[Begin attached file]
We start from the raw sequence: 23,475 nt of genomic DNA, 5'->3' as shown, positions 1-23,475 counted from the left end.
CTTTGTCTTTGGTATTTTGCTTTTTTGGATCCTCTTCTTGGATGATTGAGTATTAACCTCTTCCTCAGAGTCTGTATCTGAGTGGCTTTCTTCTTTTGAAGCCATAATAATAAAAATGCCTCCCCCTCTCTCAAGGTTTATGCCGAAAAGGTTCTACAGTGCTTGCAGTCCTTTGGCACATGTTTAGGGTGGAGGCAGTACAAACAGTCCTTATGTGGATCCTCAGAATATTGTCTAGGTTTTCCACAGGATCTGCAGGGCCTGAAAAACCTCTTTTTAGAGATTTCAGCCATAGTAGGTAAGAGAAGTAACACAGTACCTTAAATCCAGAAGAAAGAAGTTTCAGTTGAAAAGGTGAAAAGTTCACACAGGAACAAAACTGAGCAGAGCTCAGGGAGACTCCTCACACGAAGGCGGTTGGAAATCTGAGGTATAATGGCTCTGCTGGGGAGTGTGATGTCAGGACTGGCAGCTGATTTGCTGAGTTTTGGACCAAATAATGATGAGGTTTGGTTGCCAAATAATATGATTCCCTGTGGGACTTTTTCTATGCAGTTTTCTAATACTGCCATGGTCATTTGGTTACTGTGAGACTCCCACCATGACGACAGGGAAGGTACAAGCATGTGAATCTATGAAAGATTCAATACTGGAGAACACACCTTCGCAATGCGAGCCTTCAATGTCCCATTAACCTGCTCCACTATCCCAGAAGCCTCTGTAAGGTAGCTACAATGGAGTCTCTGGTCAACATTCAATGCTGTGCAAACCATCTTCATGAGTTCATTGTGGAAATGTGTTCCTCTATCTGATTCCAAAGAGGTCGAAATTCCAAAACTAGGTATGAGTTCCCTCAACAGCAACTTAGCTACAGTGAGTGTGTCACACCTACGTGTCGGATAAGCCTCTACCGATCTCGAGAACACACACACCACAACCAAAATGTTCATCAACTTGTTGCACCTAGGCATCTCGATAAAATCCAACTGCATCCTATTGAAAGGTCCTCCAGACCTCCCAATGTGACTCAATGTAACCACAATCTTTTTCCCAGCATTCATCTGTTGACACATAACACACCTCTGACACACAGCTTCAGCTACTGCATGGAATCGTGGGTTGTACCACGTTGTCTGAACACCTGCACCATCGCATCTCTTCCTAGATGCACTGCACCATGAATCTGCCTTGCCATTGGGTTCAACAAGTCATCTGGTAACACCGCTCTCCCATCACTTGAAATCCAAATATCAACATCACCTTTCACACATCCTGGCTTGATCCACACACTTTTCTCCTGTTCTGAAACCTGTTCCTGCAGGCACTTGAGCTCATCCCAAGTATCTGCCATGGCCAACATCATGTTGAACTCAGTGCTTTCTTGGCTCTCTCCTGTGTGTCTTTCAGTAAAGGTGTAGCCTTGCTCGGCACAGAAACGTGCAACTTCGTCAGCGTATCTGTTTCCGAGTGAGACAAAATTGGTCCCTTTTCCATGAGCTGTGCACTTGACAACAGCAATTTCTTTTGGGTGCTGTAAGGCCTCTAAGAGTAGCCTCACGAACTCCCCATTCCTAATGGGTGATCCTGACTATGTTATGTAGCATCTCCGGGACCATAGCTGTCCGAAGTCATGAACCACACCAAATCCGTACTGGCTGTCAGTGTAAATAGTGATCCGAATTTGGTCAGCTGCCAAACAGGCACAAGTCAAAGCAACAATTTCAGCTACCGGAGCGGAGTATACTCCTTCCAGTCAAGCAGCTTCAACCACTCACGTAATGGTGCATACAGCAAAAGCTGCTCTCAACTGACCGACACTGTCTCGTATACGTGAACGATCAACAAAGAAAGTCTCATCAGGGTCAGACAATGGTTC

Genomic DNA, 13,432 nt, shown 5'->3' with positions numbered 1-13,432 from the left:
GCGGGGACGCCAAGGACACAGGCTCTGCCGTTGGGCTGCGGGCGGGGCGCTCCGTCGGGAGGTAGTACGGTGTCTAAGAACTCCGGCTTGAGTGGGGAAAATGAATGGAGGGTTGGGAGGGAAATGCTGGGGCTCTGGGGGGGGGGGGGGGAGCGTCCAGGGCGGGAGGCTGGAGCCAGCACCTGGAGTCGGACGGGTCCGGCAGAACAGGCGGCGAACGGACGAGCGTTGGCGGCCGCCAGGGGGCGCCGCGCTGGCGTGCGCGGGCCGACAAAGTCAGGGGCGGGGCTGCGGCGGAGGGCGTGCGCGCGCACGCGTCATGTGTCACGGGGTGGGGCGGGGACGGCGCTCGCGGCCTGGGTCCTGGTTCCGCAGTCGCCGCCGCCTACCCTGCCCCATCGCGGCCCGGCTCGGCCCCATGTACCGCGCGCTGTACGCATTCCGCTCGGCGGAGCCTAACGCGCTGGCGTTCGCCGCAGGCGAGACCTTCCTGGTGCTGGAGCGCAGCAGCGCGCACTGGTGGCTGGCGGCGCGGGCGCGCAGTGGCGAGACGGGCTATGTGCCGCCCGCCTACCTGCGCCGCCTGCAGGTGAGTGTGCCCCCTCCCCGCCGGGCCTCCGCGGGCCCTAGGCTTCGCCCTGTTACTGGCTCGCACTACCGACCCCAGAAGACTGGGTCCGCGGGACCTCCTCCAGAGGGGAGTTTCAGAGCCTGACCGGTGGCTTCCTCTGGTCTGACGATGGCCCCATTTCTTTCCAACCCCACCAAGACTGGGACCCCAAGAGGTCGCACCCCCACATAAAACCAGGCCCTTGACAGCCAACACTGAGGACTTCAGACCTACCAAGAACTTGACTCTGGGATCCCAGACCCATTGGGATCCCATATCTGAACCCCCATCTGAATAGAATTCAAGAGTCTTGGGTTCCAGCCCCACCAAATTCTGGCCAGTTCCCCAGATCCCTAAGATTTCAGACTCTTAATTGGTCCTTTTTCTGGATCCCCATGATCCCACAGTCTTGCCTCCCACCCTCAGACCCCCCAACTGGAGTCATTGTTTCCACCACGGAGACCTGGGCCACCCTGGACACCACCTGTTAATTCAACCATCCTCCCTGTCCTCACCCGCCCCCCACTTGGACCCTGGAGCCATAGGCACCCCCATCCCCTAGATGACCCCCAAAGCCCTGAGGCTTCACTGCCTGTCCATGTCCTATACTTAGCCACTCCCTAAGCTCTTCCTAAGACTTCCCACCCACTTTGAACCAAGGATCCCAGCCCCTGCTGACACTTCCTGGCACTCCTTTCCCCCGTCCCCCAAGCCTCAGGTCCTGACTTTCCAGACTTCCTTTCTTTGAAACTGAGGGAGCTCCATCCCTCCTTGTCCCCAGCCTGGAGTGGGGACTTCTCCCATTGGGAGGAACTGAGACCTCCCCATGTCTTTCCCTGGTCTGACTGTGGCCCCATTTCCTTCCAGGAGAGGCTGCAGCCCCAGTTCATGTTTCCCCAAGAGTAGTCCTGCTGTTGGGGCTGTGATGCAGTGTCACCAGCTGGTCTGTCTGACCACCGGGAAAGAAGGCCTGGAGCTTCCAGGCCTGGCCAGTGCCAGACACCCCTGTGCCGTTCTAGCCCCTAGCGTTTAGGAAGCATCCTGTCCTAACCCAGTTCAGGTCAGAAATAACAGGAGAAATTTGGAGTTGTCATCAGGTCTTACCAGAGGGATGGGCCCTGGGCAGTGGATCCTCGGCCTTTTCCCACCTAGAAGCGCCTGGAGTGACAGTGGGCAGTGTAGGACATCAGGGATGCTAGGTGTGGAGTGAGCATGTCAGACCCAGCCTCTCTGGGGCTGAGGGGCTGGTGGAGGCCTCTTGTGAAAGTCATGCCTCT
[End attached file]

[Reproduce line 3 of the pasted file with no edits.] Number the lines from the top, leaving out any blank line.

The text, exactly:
Genomic DNA, 13,432 nt, shown 5'->3' with positions numbered 1-13,432 from the left: